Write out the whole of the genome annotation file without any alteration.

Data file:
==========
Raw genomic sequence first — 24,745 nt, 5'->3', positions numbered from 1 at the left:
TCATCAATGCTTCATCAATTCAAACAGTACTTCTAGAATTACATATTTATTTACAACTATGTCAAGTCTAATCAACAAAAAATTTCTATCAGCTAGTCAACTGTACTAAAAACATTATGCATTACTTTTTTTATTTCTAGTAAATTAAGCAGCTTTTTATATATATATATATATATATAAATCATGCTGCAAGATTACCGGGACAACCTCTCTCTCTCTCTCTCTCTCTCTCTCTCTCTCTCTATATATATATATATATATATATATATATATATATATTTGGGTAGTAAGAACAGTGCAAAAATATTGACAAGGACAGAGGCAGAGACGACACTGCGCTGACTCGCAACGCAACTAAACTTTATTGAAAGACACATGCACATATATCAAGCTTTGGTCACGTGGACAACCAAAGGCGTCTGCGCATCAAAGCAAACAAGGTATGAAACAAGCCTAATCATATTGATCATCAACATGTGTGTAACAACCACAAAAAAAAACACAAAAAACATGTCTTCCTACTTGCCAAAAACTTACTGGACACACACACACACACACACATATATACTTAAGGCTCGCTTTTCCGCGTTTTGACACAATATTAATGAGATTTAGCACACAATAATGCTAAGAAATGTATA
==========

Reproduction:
Raw genomic sequence first — 24,745 nt, 5'->3', positions numbered from 1 at the left:
TCATCAATGCTTCATCAATTCAAACAGTACTTCTAGAATTACATATTTATTTACAACTATGTCAAGTCTAATCAACAAAAAATTTCTATCAGCTAGTCAACTGTACTAAAAACATTATGCATTACTTTTTTTATTTCTAGTAAATTAAGCAGCTTTTTATATATATATATATATATATAAATCATGCTGCAAGATTACCGGGACAACCTCTCTCTCTCTCTCTCTCTCTCTCTCTCTCTCTCTATATATATATATATATATATATATATATATATATATTTGGGTAGTAAGAACAGTGCAAAAATATTGACAAGGACAGAGGCAGAGACGACACTGCGCTGACTCGCAACGCAACTAAACTTTATTGAAAGACACATGCACATATATCAAGCTTTGGTCACGTGGACAACCAAAGGCGTCTGCGCATCAAAGCAAACAAGGTATGAAACAAGCCTAATCATATTGATCATCAACATGTGTGTAACAACCACAAAAAAAAACACAAAAAACATGTCTTCCTACTTGCCAAAAACTTACTGGACACACACACACACACACACATATATACTTAAGGCTCGCTTTTCCGCGTTTTGACACAATATTAATGAGATTTAGCACACAATAATGCTAAGAAATGTATA